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January 10, 2014

WB CM`s brainchild Kanyashree scheme becomes a huge success

WB CM`s brainchild Kanyashree scheme becomes a huge success

The State Government has received a whopping six lakh applications from girl students for scholarship and grant under the Kanyashree scheme launched in October, 2013. Out of these, 50,244 applications seeking scholarships and 2,705 applications seeking the one-time grant have already been approved. 

This unique project was taken up to prevent child marriages.

While a number of factors contribute towards girls dropping out of school, human rights research shows that the greatest obstacles to girls` education are child marriage, pregnancy and domestic chores, and ensuring that girls stay in school is one of most effective protective measures against child marriage.  In the above context, the Government of West Bengal, following the vision of the Chief Minister Ms. Mamata Banerjee, decided on creating an enabling environment for elevating the education, health and nutrition status of women and children through Kanyashree scheme.

The scheme aims at improving the status and well being of girl child by:

  • Discouraging early marriage of girls to ensure compliance with the legal provisions pertaining to the minimum age at marriage.
  • Incentivize through scholarships, the continuation of education of the girl child in Secondary and Higher Secondary classes and those undergoing vocational training or sports training.
  • Improving IMR and MMR by delaying the age of marriage and consequently increasing the median age of first birth
  • Reducing the incidence of drop outs, especially amongst girls from poor families.
  • Eradicating undernutrition and mal-nutrition of girl child.
  • Preventing trafficking and exploitation of the girl child.

Socio-economic revolution through legislation

West Bengal has an adolescent (10-19 years) population of 1.73 crores, out of which 48.11% are girls. The age group 10-14 years forms 9.3% of the total population while 15-19 forms 9.7% of the total population. WHO has identified this age group as the period of preparation for adulthood during which several key developmental experiences occur like acquiring social and economic independence, development of identity, the acquisition of skills needed to carry out adult relationships and roles and the capacity for abstract reasoning. While adolescence is a time of tremendous growth and potential, it is also a time of considerable risk during which social contexts exert powerful influences.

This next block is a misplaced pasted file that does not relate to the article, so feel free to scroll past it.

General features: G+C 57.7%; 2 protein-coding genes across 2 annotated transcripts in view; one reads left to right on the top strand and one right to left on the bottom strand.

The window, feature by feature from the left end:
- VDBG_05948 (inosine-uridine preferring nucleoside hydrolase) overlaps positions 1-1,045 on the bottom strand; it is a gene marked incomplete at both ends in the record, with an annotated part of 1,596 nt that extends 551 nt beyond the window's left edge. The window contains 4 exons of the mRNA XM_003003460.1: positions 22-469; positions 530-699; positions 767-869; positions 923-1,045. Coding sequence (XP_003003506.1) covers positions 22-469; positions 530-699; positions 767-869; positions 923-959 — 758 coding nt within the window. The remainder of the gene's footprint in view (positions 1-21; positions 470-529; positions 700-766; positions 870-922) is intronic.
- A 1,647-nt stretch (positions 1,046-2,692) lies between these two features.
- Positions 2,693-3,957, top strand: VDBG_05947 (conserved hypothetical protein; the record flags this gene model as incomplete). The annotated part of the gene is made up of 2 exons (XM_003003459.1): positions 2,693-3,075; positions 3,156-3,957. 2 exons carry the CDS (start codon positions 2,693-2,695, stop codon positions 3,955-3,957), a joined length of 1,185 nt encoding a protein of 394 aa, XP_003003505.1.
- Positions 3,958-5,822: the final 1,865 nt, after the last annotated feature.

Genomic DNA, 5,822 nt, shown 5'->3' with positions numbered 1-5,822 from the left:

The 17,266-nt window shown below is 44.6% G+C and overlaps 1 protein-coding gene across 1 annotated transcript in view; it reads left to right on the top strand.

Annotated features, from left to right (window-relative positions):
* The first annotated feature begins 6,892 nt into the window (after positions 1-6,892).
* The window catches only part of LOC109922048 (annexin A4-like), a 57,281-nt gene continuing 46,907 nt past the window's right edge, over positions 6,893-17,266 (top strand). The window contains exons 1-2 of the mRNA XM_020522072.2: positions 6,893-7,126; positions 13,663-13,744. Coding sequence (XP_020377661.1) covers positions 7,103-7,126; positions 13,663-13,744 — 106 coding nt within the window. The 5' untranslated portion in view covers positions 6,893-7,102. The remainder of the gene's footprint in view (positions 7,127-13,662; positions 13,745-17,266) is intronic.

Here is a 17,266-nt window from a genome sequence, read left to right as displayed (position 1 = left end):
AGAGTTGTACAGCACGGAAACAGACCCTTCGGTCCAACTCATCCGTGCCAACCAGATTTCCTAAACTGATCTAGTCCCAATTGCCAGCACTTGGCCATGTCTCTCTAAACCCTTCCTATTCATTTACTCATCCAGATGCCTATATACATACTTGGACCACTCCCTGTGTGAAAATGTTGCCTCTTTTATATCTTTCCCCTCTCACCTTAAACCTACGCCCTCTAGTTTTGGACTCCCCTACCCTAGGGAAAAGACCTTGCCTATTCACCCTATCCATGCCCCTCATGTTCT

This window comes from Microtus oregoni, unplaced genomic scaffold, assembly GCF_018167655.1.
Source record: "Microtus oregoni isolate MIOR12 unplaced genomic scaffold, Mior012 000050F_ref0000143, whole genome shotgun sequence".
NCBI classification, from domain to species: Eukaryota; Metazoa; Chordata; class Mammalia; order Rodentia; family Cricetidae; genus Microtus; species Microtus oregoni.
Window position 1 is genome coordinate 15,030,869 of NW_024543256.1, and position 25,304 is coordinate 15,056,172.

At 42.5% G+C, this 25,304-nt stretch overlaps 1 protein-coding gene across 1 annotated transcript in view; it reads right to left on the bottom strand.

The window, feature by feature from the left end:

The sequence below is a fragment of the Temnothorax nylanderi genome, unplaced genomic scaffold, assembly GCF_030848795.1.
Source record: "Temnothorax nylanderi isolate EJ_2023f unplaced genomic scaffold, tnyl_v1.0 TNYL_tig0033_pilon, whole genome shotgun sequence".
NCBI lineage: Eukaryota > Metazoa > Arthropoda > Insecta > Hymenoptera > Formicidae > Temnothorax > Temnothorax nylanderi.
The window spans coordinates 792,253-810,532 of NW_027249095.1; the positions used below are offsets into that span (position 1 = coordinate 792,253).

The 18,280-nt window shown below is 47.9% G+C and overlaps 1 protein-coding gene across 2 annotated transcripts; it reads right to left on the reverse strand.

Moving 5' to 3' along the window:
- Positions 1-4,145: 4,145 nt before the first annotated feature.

Child marriage is one such social concern and a violation of children`s rights. According to DLHS – 3 (2007-08), West Bengal shows the fifth highest prevalence of child marriage amongst all the  states with 54.7% currently married women (age 20-24) being married before 18. The incidence is even higher in rural areas (57.9%). Every second girl in the high prevalence child marriage districts of West Bengal – Murshidabad (61.04%), Birbhum (58.03%), Malda (56.07%) and Purulia (54.03%) – were married off before they reach 18, the legal age for girls to get wedded.

Under the Kanyashree scheme, unmarried girls between 13-18 years and studying in VIII -XII standards in an institute affiliated to the state government are eligible for a scholarship of Rs 500 per annum. This apart, there is a provision for one-time grant of Rs 25,000 for unmarried girls between 18 and 19 years pursuing higher education or a vocational or sports course in a state-government affiliated institute.